Author 
Message 
TAGS:

Hide Tags

Manager
Joined: 02 Dec 2012
Posts: 172

For the positive numbers, n, n + 1, n + 2, n + 4, and n + 8
[#permalink]
Show Tags
07 Dec 2012, 05:38
Question Stats:
85% (01:01) correct 15% (01:08) wrong based on 1815 sessions
HideShow timer Statistics
For the positive numbers, n, n + 1, n + 2, n + 4, and n + 8, the mean is how much greater than the median? (A) 0 (B) 1 (C) n+l (D) n+2 (E) n+3
Official Answer and Stats are available only to registered users. Register/ Login.




Math Expert
Joined: 02 Sep 2009
Posts: 64947

Re: For the positive numbers, n, n + 1, n + 2, n + 4, and n + 8
[#permalink]
Show Tags
07 Dec 2012, 05:42
Walkabout wrote: For the positive numbers, n, n + 1, n + 2, n + 4, and n + 8, the mean is how much greater than the median?
(A) 0 (B) 1 (C) n+l (D) n+2 (E) n+3 Given set in ascending order is {n, n+1, n+2, n+4, n+8}. \(Mean=\frac{n+(n + 1)+(n + 2)+(n + 4)+(n + 8)}{5}=n+3\); \(Median=middle \ term=n+2\); \(Difference=(n+3)(n+2)=1\). Answer: B.
_________________




Manager
Joined: 24 Oct 2012
Posts: 60
WE: Information Technology (Computer Software)

Re: For the positive numbers, n, n + 1, n + 2, n + 4, and n + 8
[#permalink]
Show Tags
19 Jun 2014, 12:16
I did it similar to BrainLab .
plug in numbers, 1 for n.
mean = 1+2+3+5+9/5 = 20/5 = 4
median = 3
difference = 1
Plugin 2 for n
mean = 2+3+4+6+10/5 = 25/5 = 5
median = 4
difference = 1.



Manager
Joined: 07 Apr 2014
Posts: 95

Re: For the positive numbers, n, n + 1, n + 2, n + 4, and n + 8
[#permalink]
Show Tags
11 Sep 2014, 09:32
Walkabout wrote: For the positive numbers, n, n + 1, n + 2, n + 4, and n + 8, the mean is how much greater than the median?
(A) 0 (B) 1 (C) n+l (D) n+2 (E) n+3 if n=1 then 1, 2, 3, 5, 9 3 = median mean = 20 / 5 = 4 difference =1



SVP
Status: The Best Or Nothing
Joined: 27 Dec 2012
Posts: 1706
Location: India
Concentration: General Management, Technology
WE: Information Technology (Computer Software)

Re: For the positive numbers, n, n + 1, n + 2, n + 4, and n + 8
[#permalink]
Show Tags
30 Sep 2014, 22:11
\(Mean = \frac{5n+15}{3} = n+3\)
Median = n+2
Difference = 1
Answer = B



Target Test Prep Representative
Status: Founder & CEO
Affiliations: Target Test Prep
Joined: 14 Oct 2015
Posts: 11028
Location: United States (CA)

Re: For the positive numbers, n, n + 1, n + 2, n + 4, and n + 8
[#permalink]
Show Tags
09 Jun 2016, 13:04
Walkabout wrote: For the positive numbers, n, n + 1, n + 2, n + 4, and n + 8, the mean is how much greater than the median?
(A) 0 (B) 1 (C) n+l (D) n+2 (E) n+3 Let’s first calculate the mean (arithmetic average). mean = sum/quantity mean = (n + n + 1 + n + 2 + n + 4 + n + 8)/5 mean = (5n + 15)/5 mean = n + 3 Next, we determine the median. The median is the middle value when the terms are ordered from least to greatest. The terms ordered from least to greatest are as follows: n, n + 1, n + 2, n + 4, n + 8 The median is n + 2. Finally we are asked how much greater the mean is than the median. To determine the difference we can subtract the smaller value (the median) from the larger value (the mean) and we get: n + 3 – (n + 2) = n + 3 – n – 2 = 1 The answer is B.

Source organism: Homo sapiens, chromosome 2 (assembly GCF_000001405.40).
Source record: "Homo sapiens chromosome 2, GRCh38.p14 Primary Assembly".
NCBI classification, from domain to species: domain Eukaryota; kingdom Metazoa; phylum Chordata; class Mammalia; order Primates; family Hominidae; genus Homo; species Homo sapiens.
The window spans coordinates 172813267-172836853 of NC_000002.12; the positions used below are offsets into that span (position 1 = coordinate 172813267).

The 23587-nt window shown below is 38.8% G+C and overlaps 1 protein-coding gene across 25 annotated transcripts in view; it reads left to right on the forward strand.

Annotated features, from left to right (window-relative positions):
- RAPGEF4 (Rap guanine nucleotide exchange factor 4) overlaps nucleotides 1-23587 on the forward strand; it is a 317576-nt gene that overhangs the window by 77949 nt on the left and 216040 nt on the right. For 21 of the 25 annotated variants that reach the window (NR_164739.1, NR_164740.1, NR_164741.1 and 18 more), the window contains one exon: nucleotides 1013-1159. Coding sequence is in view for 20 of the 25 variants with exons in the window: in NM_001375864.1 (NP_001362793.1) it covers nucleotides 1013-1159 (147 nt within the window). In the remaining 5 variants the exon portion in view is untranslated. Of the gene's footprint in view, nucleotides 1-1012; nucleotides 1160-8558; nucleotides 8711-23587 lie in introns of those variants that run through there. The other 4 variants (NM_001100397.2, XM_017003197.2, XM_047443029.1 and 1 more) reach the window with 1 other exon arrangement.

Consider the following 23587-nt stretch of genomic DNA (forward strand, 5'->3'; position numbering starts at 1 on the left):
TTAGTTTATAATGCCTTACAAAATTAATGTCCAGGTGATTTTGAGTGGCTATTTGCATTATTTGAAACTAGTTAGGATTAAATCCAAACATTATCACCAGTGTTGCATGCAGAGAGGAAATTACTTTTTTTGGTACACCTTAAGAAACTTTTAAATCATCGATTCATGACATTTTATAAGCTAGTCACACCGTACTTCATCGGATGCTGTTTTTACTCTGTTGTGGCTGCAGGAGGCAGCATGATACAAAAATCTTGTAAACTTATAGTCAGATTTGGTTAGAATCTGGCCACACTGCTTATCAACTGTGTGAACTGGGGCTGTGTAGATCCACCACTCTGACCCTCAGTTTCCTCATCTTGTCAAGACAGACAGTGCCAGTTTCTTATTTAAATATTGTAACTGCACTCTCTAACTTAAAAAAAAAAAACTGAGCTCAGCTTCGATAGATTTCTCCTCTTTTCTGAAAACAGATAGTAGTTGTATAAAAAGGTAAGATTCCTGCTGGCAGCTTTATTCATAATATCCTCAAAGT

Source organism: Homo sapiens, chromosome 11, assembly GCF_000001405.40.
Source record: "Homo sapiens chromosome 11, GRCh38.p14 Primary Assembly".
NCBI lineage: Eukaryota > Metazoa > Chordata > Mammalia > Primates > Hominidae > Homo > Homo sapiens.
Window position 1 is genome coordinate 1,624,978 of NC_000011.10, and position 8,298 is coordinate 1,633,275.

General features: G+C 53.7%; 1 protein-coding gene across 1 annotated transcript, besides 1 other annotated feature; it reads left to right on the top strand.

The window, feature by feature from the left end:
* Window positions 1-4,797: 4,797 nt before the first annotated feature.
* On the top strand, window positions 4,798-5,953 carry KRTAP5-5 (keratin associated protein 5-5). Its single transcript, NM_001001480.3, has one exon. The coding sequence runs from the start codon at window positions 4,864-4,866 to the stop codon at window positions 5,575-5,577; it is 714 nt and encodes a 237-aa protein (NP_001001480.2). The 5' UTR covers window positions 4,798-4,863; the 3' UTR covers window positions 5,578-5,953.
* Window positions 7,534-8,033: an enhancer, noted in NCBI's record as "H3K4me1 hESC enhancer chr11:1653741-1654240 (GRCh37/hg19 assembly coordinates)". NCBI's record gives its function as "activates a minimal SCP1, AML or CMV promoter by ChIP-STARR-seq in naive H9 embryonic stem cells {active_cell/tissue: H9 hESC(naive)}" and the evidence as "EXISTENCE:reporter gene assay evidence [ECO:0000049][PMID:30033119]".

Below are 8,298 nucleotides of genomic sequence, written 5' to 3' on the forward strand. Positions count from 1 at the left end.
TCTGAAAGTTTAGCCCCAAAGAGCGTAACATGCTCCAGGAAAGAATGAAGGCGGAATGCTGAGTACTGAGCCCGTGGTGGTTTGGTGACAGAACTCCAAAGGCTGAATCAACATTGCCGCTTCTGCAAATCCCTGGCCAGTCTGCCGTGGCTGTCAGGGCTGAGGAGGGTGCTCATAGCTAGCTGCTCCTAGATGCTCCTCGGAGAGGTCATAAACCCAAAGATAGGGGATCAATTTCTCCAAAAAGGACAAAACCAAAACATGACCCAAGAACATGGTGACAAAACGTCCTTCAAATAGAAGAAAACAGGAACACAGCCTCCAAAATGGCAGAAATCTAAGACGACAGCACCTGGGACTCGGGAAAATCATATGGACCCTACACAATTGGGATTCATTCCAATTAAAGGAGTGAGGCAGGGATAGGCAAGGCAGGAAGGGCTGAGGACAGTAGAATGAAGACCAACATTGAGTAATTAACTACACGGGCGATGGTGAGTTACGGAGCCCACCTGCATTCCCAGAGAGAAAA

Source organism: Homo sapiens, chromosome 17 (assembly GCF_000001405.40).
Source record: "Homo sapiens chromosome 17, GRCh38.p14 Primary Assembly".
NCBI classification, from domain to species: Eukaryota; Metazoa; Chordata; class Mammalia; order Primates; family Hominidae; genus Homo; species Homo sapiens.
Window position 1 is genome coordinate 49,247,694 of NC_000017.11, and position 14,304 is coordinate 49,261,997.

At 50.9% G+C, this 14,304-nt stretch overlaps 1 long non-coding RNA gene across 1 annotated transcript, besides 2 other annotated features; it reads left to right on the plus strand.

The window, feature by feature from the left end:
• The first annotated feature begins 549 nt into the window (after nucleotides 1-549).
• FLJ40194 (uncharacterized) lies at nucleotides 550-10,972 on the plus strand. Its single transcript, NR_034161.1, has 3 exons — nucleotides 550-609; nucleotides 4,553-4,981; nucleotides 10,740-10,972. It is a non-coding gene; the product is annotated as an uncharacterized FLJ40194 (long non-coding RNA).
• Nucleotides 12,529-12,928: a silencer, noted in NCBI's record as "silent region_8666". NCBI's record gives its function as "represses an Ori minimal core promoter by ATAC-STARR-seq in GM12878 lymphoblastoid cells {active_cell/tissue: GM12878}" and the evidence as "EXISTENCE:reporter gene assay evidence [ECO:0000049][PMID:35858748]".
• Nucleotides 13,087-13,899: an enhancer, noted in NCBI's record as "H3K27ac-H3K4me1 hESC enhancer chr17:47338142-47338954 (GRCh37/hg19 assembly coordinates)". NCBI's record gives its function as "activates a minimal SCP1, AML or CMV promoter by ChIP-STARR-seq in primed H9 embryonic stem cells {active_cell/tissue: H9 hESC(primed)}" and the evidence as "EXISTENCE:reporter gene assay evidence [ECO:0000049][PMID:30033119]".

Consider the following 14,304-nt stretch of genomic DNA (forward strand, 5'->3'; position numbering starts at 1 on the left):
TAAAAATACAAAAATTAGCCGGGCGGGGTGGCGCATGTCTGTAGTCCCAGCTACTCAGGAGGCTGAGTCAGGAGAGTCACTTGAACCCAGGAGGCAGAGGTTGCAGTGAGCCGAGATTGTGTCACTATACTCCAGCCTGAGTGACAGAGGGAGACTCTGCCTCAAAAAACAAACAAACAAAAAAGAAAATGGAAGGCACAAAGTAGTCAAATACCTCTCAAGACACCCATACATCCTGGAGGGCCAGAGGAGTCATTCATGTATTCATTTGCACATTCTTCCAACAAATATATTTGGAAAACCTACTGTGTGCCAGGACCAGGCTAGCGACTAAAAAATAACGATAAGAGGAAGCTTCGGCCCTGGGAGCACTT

_________________
5star rated online GMAT quant self study course
See why Target Test Prep is the top rated GMAT quant course on GMAT Club. Read Our Reviews



Current Student
Joined: 10 Mar 2013
Posts: 448
Location: Germany
Concentration: Finance, Entrepreneurship
GPA: 3.88
WE: Information Technology (Consulting)

Re: For the positive numbers, n, n + 1, n + 2, n + 4, and n + 8
[#permalink]
Show Tags
19 Jun 2014, 11:07
Let's say n=2 than the set looks like this (2,3,4,6,10). The Average = 25/5=5 and the median is equal to 4 > 54=1 (B)



Director
Joined: 02 Sep 2016
Posts: 621

Re: For the positive numbers, n, n + 1, n + 2, n + 4, and n + 8
[#permalink]
Show Tags
01 Apr 2017, 08:24
Walkabout wrote: For the positive numbers, n, n + 1, n + 2, n + 4, and n + 8, the mean is how much greater than the median?
(A) 0 (B) 1 (C) n+l (D) n+2 (E) n+3 Add all the terms and the answer is 5n+15 Mean=[5(n+3)]/5= n+3 Median is the 3rd terms (n+2) MeanMedian= n+3n2=1



Board of Directors
Status: QA & VA Forum Moderator
Joined: 11 Jun 2011
Posts: 5010
Location: India
GPA: 3.5
WE: Business Development (Commercial Banking)

Re: For the positive numbers, n, n + 1, n + 2, n + 4, and n + 8
[#permalink]
Show Tags
08 Aug 2018, 06:38
Walkabout wrote: For the positive numbers, n, n + 1, n + 2, n + 4, and n + 8, the mean is how much greater than the median?
(A) 0 (B) 1 (C) n+l (D) n+2 (E) n+3 Plug in some value for \(n\), say \(n = 1\) Thus, the numbers in the sequence are : \(1 , 2 , 3 , 5 , 9\) Median is 3 \(Mean = \frac{1 + 2 +3 + 5 + 9}{5}\) = \(4\) So, We have Mean > Mean by 1 , Answer must be (B)
_________________



NonHuman User
Joined: 09 Sep 2013
Posts: 15370

Re: For the positive numbers, n, n + 1, n + 2, n + 4, and n + 8
[#permalink]
Show Tags
27 Sep 2019, 06:44
Hello from the GMAT Club BumpBot! Thanks to another GMAT Club member, I have just discovered this valuable topic, yet it had no discussion for over a year. I am now bumping it up  doing my job. I think you may find it valuable (esp those replies with Kudos). Want to see all other topics I dig out? Follow me (click follow button on profile). You will receive a summary of all topics I bump in your profile area as well as via email.
_________________




Re: For the positive numbers, n, n + 1, n + 2, n + 4, and n + 8
[#permalink]
27 Sep 2019, 06:44